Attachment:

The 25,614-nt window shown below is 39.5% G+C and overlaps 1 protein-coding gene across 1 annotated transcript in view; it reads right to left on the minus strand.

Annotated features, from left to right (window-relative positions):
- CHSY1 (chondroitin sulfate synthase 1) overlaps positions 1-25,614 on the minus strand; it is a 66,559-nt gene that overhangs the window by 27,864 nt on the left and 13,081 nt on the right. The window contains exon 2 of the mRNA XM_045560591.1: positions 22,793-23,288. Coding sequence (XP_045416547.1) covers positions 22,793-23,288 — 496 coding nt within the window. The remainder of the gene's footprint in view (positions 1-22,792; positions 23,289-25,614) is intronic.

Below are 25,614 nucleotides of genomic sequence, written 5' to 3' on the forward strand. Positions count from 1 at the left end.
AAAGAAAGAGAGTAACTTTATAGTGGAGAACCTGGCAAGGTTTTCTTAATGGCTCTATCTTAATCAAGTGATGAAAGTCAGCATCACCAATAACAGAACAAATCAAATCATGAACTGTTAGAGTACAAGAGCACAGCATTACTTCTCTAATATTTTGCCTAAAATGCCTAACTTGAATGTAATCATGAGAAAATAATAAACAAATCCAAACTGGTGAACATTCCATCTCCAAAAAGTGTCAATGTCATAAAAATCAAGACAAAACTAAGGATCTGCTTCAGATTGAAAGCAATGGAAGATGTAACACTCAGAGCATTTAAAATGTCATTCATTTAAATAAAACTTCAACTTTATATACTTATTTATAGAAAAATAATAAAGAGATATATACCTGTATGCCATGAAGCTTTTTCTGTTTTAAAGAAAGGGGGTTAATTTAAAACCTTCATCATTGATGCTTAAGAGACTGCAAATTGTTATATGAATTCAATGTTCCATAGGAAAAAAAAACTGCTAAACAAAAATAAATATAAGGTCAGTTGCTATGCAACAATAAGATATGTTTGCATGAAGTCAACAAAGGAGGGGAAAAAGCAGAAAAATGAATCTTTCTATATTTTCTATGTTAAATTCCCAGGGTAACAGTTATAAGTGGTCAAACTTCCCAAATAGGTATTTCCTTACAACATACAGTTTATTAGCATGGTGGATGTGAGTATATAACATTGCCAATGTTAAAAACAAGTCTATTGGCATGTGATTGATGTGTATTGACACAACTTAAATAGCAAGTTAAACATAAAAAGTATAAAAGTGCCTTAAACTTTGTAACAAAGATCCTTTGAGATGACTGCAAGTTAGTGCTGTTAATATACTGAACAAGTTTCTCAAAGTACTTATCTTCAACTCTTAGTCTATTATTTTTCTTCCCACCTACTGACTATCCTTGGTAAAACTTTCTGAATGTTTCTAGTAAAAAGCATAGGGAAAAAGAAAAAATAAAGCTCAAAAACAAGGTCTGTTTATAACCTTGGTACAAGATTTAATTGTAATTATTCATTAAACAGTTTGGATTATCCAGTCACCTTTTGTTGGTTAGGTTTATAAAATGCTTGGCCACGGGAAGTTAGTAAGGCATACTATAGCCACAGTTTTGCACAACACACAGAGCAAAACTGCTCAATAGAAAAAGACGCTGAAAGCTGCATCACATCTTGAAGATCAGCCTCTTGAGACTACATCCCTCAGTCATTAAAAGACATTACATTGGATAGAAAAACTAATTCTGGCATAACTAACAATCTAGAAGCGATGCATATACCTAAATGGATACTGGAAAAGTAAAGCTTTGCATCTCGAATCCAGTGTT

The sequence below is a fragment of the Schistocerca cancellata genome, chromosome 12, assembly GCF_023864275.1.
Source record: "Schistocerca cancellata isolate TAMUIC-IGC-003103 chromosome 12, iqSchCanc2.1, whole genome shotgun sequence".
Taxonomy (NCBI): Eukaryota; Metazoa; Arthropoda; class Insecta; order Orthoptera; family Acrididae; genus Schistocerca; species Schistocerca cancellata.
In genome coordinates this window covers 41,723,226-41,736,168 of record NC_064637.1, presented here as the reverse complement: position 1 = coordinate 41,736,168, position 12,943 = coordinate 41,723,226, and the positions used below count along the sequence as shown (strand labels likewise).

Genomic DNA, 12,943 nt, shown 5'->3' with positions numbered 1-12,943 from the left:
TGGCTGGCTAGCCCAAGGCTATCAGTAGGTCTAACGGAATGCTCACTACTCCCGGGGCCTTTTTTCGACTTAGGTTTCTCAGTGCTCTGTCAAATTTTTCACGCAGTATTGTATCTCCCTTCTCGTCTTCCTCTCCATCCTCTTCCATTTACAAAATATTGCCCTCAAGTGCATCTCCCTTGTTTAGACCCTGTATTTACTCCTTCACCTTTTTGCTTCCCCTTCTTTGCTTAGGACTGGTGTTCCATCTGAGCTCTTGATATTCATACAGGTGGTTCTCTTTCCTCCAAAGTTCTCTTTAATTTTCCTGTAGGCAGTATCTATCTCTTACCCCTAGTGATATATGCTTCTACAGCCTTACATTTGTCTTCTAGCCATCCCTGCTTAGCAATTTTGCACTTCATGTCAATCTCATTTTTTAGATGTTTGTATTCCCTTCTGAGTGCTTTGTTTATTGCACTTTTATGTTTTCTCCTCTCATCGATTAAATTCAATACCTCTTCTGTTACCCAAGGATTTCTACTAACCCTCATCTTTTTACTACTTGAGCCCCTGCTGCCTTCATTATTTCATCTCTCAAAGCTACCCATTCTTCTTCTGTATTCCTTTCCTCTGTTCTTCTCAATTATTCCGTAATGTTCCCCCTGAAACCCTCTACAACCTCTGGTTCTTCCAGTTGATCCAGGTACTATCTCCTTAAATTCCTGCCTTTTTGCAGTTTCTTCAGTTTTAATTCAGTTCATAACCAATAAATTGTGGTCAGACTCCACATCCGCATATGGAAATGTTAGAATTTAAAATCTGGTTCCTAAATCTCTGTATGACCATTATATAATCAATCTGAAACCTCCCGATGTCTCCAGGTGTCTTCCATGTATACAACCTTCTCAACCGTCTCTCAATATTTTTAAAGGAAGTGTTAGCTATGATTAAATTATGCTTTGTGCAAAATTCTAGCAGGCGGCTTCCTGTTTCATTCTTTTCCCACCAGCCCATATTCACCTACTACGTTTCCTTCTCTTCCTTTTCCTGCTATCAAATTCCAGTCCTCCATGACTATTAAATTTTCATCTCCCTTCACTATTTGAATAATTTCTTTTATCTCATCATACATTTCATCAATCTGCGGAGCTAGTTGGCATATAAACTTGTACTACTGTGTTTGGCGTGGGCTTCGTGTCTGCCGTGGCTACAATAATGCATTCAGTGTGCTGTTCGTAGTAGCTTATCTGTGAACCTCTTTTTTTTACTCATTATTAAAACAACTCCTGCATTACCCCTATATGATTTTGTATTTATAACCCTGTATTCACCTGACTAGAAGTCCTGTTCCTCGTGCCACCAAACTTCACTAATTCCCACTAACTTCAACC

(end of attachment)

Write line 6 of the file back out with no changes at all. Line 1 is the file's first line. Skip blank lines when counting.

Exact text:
The sequence below is a fragment of the Schistocerca cancellata genome, chromosome 12, assembly GCF_023864275.1.